Back in the days when Clinton was president and Sega still made hardware, one of my favorite games was a little known strategy RPG for the Sega Saturn called Dragon Force. Choosing from one of several nations to play as, you waged war, recruited generals and uncovered the plot across a fantasy island full of monsters and mystery. Sadly, it has taken me almost a decade to find another game like it. And while Generation of Chaos has made several changes to the genre, I?m glad to see the core gameplay is just as fun as I remember.
In Generation of Chaos the player takes control of one of 10 nations on the island of Lost Ground (though only two are available at the start). The island is home to numerous species of people, including humans, hawkmen, elves, beastmen and undead among others. Each nation has their own back-story, starting location and cast of characters. With your commanders to lead them, the player sends troops across the map to explore and invade the rest of the land.
While issuing orders on the world map is turn based, battle occurs in real time with up to 30 troops on each side. This combination is what makes the game so appealing since it allows you play as both a king and commander; governing over your vast empire as well as issuing orders in the heart of battle.
In map mode, the player issues orders to his commanders. There are several actions each commander can take, such as building fortifications, negotiating alliances, investigating areas and sabotaging the enemy. The success and length of time for each action is determined by the commander?s stats. Commanders can also be ordered to move their unit along roads on the map. A unit can move a certain number of spaces depending on its speed and the terrain they are traveling over. You will need a variety of units in order to move quickly across the map?s many landscapes, especially since you are only allowed five movement orders per turn. Units that land on undefended enemy territory claim it for your side, but when two or more opposing units land on the same space, the real time battle mode begins.
After the mission?s overview of the battlefield is shown, each side selects a formation for their troops. In addition to determining where your troops will stand, different formations can strengthen and weaken certain troop stats. Finally, the two units meet head on. The player can issue general orders to the unit, such as “target the commander” or “pull back,” but they are not always compliant, which can be frustrating. Commanders play a large role in combat, as they are the most powerful soldiers on the field and can use techniques to heal, alter stats and even effect the weather. The first commander to die looses the battle. Trying out various strategies based on your opponent and environment is engaging and requires some imagination. But since the A.I. just charges forward (or runs away) in a random formation, you can get by without putting too much thought into it.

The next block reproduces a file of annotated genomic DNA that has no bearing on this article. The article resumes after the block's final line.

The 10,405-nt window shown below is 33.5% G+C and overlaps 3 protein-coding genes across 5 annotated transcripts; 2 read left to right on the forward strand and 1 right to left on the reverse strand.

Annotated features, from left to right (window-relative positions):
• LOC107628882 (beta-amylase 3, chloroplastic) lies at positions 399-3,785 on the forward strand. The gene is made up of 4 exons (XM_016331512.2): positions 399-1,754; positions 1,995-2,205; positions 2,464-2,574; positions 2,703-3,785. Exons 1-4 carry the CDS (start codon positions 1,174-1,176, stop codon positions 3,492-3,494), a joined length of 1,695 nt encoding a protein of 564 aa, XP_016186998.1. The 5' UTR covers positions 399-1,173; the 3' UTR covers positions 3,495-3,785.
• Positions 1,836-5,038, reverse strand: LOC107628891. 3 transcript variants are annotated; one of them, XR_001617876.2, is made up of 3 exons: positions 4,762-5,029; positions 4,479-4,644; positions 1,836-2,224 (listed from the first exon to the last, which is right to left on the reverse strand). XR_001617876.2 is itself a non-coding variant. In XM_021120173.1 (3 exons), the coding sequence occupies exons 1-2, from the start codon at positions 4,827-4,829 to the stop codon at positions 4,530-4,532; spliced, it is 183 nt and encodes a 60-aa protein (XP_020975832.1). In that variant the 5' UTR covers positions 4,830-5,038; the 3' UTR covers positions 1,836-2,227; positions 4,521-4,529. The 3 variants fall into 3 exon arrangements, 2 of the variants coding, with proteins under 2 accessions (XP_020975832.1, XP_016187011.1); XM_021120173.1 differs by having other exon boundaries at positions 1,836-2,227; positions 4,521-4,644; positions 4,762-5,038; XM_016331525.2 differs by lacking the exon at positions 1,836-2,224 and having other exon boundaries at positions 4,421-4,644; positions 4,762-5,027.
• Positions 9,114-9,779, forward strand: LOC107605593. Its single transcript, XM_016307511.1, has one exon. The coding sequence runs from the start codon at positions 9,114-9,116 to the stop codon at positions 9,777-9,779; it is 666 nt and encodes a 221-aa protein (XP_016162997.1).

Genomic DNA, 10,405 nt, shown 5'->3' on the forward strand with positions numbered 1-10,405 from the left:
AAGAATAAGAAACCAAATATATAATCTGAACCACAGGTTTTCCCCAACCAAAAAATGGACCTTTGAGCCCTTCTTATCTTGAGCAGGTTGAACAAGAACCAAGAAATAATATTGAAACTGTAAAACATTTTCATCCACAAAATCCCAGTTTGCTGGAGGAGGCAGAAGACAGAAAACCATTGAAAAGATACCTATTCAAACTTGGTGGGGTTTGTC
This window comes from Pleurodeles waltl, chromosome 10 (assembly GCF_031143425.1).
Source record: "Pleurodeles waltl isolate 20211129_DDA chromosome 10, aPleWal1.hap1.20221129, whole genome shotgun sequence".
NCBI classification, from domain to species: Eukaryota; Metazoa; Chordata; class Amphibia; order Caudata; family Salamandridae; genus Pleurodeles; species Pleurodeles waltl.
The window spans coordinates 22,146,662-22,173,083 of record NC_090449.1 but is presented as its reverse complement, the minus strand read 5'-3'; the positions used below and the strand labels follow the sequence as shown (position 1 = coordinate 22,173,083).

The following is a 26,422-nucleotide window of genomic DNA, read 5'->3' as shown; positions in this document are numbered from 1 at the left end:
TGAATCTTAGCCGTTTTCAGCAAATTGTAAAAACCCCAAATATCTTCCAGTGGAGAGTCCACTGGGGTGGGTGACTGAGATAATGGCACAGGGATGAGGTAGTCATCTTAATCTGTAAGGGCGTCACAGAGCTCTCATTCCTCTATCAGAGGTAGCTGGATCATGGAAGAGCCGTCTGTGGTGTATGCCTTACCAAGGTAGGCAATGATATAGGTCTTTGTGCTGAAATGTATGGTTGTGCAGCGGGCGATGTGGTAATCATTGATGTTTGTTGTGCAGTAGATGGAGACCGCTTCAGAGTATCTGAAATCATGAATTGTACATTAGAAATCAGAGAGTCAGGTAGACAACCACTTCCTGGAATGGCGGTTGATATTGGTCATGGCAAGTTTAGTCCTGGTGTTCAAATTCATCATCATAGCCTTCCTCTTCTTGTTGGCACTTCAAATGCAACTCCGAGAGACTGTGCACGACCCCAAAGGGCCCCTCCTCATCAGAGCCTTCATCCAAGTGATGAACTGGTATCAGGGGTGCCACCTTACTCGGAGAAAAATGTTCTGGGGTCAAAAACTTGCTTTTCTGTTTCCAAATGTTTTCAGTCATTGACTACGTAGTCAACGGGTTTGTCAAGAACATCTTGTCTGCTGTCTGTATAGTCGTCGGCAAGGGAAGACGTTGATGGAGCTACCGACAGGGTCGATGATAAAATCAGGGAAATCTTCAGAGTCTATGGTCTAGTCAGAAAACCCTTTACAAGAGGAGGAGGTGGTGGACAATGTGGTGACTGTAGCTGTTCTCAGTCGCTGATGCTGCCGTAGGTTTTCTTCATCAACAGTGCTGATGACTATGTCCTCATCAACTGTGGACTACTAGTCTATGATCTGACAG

Many factors, such as weather and time of day, affect battle. Knights have a hard time moving through snow and vampire units can only take their true form at night. Terrain can similarly affect units and also determines what features (trees, hills, etc.) will lie on the battlefield. Fortunately, this is one factor you can control by having commanders reconfigure terrain within your territory. With 75 different soldier types available, you may be overwhelmed by all the factors to keep track of, but in time you get used to incorporating them into your strategy?or you can just ignore them altogether. Again, the A.I. doesn?t seem think things out too much, so only the most difficult opponents require thorough planning.
Though each nation has its own perspective on the plot that unfolds, the main story is told when playing as the Empire of Dravania. A nation devoid of natural resources, Dravania initially began its campaign of conquest in order to survive. But now ambition drives the nation as Gena, commander of the 8th Knight corps is sent to capture the Dragon King: a living weapon that could destroy all of Dravania?s enemies, as well as the rest of the world. Gena?s loyalty will be tested as her mentor and one time lover will tempt her to into rebelling against her homeland and the player must make the decision whether to follow love or duty.
The story is told by some of the best voice talent I?ve heard in a portable game. In fact, they?re almost good enough to hide how badly the dialogue is written. I don?t think the writers know what a pronoun is, as they repeat names like “Thunder Lord” about five times in one sentence, and they occasionally use misworded sayings like, “the means don?t justify the ends.”
All the visual aspects in this game are great, from the beautiful character designs to the colorful and easy to understand map. Even the battlefields have their own ambiance. I do feel, however, the game gets carried away with spell animations, as they take far too long to complete, and I usually have to watch about four or five of them per battle. Considering you?ll participate in about six or seven battles each round, this can slow down the game considerably.
In fact, there are several things that slow this game down, especially having too many soldiers on the screen. Even plot sequences make you wait forever as characters walk almost in slow-motion across the screen. If you have little patience, this will probably make the game unplayable for you.
If you have the patience for a large scale strategy game with depth, and you can deal with the steep learning curve, Generation of Chaos will provide you with plenty of engaging gameplay. Hopefully, I won?t have to milk this game for another 10 years until the next one like it comes along.